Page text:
My guess is the execution was wrong. Either you executed the fall wrong and still need ukemi practice in this area, or nage executed the technique in a way that did not put you in a natural position to take the high fall-or a combination of both. Practice taking high falls with a partner who understands it's a rotating hara that leads to a high fall, not an arm crank. Let them guide you to where the fall begins and take the fall yourself in a way that feels natural to you by feeling your hara rotate. The lower to the mat they can guide you before your hips begin to rotate the better. We call these "roll out rolls" here. You'll end up layed out on the mat like you took a high fall, but you really never leave the ground. Then you can work your way up to a higher fall.
I agree with this. If you post a video of yourself taking a high fall, I'm sure there are plenty of people here who can constructively critique your technique.
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Old 12-04-2013, 06:02 PM   #14
Dalaran1991
Location: Paris
Join Date: Nov 2012
Posts: 62
France
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Re: Lower back pain after training

Quote:
Floyd Hagen wrote: View Post
I don't like this continuing trend enabling of lazy ukemi. I've been in this art around 15 years now, and ukemi seems to get worse and worse because of this attitude that "X" isn't necessary. First koshi nage disappeared, then high falls, and now rolling is not even required. Just because "X" takes effortful practice doesn't mean you should give up on it. If someone wants to try improve their ukemi then they should be encouraged.

High falls may not be necessary, but people who don't participate in them are really missing out on a great aiki experience. There is nothing like providing an attack and then ending up facing in the opposite direction on the other side of the mat, wondering what the hell just happened, with a vague recollection of going head over heels through the air at some point.

My guess is the execution was wrong. Either you executed the fall wrong and still need ukemi practice in this area, or nage executed the technique in a way that did not put you in a natural position to take the high fall-or a combination of both. Practice taking high falls with a partner who understands it's a rotating hara that leads to a high fall, not an arm crank. Let them guide you to where the fall begins and take the fall yourself in a way that feels natural to you by feeling your hara rotate. The lower to the mat they can guide you before your hips begin to rotate the better. We call these "roll out rolls" here. You'll end up layed out on the mat like you took a high fall, but you really never leave the ground. Then you can work your way up to a higher fall.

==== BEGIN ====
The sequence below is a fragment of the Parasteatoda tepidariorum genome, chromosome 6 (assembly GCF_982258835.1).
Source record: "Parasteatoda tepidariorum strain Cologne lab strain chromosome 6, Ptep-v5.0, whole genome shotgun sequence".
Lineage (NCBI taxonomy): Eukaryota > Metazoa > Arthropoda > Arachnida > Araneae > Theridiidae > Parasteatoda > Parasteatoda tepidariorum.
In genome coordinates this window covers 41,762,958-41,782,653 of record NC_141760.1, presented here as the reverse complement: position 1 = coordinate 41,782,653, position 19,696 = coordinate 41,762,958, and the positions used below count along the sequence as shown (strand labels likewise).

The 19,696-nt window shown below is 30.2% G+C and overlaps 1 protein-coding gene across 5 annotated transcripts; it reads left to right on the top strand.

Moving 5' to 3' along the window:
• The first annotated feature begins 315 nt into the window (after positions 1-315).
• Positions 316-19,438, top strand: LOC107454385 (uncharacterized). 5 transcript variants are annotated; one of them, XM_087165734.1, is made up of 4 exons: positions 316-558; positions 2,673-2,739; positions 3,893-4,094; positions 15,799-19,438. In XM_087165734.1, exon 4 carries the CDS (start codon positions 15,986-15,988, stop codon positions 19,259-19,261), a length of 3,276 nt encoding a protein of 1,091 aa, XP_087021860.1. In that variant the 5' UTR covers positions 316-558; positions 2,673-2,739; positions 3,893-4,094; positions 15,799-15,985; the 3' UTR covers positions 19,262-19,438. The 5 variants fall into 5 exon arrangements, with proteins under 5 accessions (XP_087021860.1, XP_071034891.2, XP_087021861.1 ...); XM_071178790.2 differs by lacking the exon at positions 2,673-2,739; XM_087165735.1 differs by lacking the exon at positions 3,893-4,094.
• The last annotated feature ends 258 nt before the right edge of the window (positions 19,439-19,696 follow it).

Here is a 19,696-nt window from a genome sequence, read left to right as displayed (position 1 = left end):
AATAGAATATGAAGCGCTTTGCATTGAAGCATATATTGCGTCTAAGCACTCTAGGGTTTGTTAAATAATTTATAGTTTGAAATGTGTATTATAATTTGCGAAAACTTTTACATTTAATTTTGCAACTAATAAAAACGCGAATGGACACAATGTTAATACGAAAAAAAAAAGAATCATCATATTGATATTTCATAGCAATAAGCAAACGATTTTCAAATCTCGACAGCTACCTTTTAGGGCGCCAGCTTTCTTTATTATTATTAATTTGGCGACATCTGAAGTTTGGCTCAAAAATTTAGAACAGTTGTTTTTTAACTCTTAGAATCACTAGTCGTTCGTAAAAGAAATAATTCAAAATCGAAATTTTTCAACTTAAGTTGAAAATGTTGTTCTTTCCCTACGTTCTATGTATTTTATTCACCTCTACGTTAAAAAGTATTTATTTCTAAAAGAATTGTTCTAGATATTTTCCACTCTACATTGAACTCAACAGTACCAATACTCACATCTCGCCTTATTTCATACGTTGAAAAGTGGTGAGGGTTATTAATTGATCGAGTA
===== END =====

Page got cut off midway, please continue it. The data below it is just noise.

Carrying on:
Haa!!! So glad to see an aikidoka with some spirit! I would say that the reason I do aikido is partly the high fall. It's the most exhilarating experience you can get on a daily basis without having to pay for a roller coaster ride!

I think you maybe right. Since in our dojo people are so lazy to do high falls they don't even execute a technique that allows a high fall anymore. So on the days when my zealous training partners are absent, I basically have to take a high fall by myself even when nage executes a very soft throw. I guess this is making me land heavily. I'll see if I can take some videos.
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Old 12-04-2013, 06:17 PM   #15
Demetrio Cereijo
Join Date: Nov 2004
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Spain
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Re: Lower back pain after training

Sure throwing yourself in the air is fun and exhilarating, but don't confuse this with the real thing.

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Old 12-04-2013, 08:13 PM   #16
robin_jet_alt
Join Date: Jun 2011
Posts: 538
Australia
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Re: Lower back pain after training

Quote:
Long Trinh wrote: View Post
. I'll see if I can take some videos.
In the mean time, check this out. The early exercises are a great way to build up to softer high falls.

http://www.youtube.com/watch?v=YMpBpM38TMg
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Old 12-09-2014, 11:27 PM   #17
fatebass21
Dojo: Westminster Tenshinkai Aikido Dojo
Location: Fountain Valley, CA
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Re: Lower back pain after training

Very cool video. I like the progression and build up.

Chris Sawyer
Fountain Valley, CA
Tenshinkai Aikido Federation
Training day is every day